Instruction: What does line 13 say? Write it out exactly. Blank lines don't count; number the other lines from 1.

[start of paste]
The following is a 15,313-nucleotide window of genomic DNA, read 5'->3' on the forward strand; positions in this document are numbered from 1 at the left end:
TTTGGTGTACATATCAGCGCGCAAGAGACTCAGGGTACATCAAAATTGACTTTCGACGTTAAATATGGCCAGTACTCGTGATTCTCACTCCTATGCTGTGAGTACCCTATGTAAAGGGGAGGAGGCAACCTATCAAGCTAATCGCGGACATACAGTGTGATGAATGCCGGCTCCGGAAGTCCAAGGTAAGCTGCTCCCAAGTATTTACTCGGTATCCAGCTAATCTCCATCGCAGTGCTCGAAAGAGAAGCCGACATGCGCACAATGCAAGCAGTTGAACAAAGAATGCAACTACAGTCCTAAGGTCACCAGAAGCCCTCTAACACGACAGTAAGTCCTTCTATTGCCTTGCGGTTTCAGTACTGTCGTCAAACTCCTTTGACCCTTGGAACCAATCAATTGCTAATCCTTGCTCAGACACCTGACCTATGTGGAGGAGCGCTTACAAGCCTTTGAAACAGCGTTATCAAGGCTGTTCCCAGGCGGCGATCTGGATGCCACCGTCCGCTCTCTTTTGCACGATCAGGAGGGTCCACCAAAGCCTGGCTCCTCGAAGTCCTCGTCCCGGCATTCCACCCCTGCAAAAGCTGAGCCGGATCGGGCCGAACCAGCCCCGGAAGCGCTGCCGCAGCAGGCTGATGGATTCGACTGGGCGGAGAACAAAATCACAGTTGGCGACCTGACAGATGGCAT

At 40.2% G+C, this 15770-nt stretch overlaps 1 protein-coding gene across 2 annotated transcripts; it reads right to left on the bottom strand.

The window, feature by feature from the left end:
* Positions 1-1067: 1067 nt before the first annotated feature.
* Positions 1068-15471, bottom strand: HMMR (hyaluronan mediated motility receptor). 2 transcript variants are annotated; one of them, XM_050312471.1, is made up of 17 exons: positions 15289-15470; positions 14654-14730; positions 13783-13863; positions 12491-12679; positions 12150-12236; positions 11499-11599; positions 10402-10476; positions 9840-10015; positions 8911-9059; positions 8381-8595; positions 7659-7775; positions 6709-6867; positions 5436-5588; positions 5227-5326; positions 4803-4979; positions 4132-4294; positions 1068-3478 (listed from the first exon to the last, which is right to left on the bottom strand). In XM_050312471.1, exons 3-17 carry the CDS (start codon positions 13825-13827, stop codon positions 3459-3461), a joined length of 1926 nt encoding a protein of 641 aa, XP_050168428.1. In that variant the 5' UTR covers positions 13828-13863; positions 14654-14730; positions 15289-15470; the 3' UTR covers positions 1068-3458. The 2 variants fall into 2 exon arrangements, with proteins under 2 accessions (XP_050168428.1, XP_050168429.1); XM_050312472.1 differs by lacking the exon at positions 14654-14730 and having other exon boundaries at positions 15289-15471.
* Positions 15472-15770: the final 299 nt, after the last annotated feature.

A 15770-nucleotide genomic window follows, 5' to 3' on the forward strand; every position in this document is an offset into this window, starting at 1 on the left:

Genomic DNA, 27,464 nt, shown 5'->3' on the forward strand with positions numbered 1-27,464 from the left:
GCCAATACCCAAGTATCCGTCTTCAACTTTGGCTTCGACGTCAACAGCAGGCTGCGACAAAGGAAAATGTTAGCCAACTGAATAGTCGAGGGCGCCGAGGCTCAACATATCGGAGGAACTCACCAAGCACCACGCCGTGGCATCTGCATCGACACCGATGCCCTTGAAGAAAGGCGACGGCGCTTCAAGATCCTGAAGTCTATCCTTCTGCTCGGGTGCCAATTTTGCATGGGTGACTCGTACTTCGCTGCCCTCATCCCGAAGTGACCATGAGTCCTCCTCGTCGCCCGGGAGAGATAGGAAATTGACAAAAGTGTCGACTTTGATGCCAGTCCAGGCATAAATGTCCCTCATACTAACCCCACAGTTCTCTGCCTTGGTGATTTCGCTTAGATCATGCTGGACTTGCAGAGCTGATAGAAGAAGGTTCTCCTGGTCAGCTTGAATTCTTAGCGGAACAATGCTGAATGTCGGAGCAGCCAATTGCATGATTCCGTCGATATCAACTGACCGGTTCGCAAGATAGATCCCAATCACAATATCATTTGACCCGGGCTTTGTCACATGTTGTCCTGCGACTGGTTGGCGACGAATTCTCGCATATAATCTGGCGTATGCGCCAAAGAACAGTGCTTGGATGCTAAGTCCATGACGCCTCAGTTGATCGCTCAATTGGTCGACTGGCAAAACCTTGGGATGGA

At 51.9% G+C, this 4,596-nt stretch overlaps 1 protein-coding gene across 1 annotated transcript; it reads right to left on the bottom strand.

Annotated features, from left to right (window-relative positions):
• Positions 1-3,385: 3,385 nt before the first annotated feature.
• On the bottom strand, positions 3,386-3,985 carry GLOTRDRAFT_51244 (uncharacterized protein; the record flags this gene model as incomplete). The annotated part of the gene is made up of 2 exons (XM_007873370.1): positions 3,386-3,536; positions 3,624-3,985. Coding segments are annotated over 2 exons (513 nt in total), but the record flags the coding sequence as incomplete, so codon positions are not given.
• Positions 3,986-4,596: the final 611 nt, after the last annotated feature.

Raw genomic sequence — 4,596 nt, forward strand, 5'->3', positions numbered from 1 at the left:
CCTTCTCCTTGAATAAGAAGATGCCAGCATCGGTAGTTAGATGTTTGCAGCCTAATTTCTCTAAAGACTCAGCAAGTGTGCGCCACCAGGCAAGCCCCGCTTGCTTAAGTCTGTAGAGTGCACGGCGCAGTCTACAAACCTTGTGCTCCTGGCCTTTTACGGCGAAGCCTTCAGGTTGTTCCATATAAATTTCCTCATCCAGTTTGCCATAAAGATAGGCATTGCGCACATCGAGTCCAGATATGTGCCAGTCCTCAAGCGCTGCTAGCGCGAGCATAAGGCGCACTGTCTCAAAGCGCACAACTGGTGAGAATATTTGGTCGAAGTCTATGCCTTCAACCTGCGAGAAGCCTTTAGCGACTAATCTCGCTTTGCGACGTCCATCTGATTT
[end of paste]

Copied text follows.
• Positions 1-3,385: 3,385 nt before the first annotated feature.